Friday, March 23, 2018

Forgotten Books: TO TRY MEN'S SOULS by New Gingrich and William R. Forstchen (2009)

In gearing up to visit George Washington's Mount Vernon® later this year, I googled around for historical fiction featuring old Georgie. And found surprisingly little. Along with a one called Citizen Washington by William Martin (which I'm now reading), only three pop to the surface. This is one of those three, first in a trilogy by Gingrich and Forstchen. If anyone can name other novels, I'd be pleased to hear about them.

To Try Men's Souls begins on Christmas Night, 1775, and ends the evening of the following day. As you've likely guessed from the cover, the action focuses on the celebrated Crossing of the Delaware, and the all-important Battle of Trenton. 

Actually, heroic as it was, the Crossing wasn't all that important, or the Battle either, except that they gave Washington and his men their first taste of victory (after several disastrous defeats), and emboldened them to carry on. The feeling conveyed here is that without this small win, they would have all given up and gone home. 

I find that pretty hard to believe. Washington was used to defeat, and could likely have absorbed another. His overall strategy was just to keep his army alive and avoid conflict unless he could be pretty damn sure of victory. The Crossing the the Battle were both very risky endeavors, and he was mighty lucky to get away with them. But I have to believe that if they had never taken place - or even resulted in defeat - he would have kept on trucking, likely with the same result.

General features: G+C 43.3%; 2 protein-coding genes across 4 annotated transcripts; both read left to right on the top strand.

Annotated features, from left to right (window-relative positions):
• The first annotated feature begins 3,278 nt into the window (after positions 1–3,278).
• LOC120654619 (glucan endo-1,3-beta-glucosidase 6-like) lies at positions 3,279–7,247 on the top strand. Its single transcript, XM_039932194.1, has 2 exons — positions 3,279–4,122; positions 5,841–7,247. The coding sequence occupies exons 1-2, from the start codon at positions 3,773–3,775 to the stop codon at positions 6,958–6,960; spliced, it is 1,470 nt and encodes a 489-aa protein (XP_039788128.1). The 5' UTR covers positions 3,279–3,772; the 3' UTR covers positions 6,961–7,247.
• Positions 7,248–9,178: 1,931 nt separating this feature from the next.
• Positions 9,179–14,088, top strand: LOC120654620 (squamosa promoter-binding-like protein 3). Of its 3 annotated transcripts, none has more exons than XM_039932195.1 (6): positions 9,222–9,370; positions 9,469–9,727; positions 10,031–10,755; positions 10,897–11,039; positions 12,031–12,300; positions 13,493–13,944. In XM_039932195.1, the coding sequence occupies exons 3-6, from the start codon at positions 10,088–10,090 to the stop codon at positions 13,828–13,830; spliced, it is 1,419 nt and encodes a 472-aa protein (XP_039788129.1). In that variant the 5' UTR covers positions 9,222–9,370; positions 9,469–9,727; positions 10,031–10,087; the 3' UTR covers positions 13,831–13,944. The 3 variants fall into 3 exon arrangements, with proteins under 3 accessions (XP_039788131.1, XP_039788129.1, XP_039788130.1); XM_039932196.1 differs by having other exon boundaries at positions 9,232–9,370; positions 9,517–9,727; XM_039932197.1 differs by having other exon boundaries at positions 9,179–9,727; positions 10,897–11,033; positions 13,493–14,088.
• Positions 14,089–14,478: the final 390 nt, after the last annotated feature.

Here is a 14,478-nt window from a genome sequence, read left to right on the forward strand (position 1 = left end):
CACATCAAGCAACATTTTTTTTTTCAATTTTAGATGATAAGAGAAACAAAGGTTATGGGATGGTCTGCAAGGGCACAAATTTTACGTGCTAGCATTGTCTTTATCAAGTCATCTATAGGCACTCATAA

Still, it's a good story, and Gingrich and Forstchen tell it well. Point of view alternates between Washington himself, Tom Paine (the Common Sense guy) and a common man volunteer from New Jersey, named Jonathan. 

With George, we feel the problems and pressures heaped upon him by the Continental Congress, the British, the Hessians, the tories, his soldiers, Mother Nature, Providence, Martha and he himself. 

With Paine, we feel the pain of expectations, and the guilty fear that he may have led everyone astray. Soldiers carry copies of Common Sense in their packs, and either revere him or revile him, depending on they react to trudging around New England without clothes, or shoes, or food, or pay. 

With Jonathan, we feel every bit of that misery resulting from those deprivations, plus a family that has taken the easy way out and sided with the British. 

Gingrich and Fortschen have collaborated on a good number of other books, and this is my first. My guess is that Gringrich provides most of the historical detail, while Forstchen cranks out the prose. But that is just a guess. I've found nothing online describing their writing methods. Anyway, they do a good job of bringing history alive. 

My only complaint is that there are a lot of musings and flashbacks, particularly in Washington's POV, about earlier battles, which I don't know enough about to fully appreciate. OK, that's partly my fault, but still disturbing. I guess the authors can't be blamed for starting here, rather than with all the drubbings, which would NOT have resulted in a rousing read. 

The following books in the trilogy are Valley Forge and Victory at Yorktown. Rumor has it those books are less laden with flashbacks, and since I  toured both sites a few years ago, I expect to like them even better than this one. 


Anonymous said...

If you can find it, I recommend The Crossing by Howard Fast, on the same subject

Evan Lewis said...

Thanks Anon!

Shay said...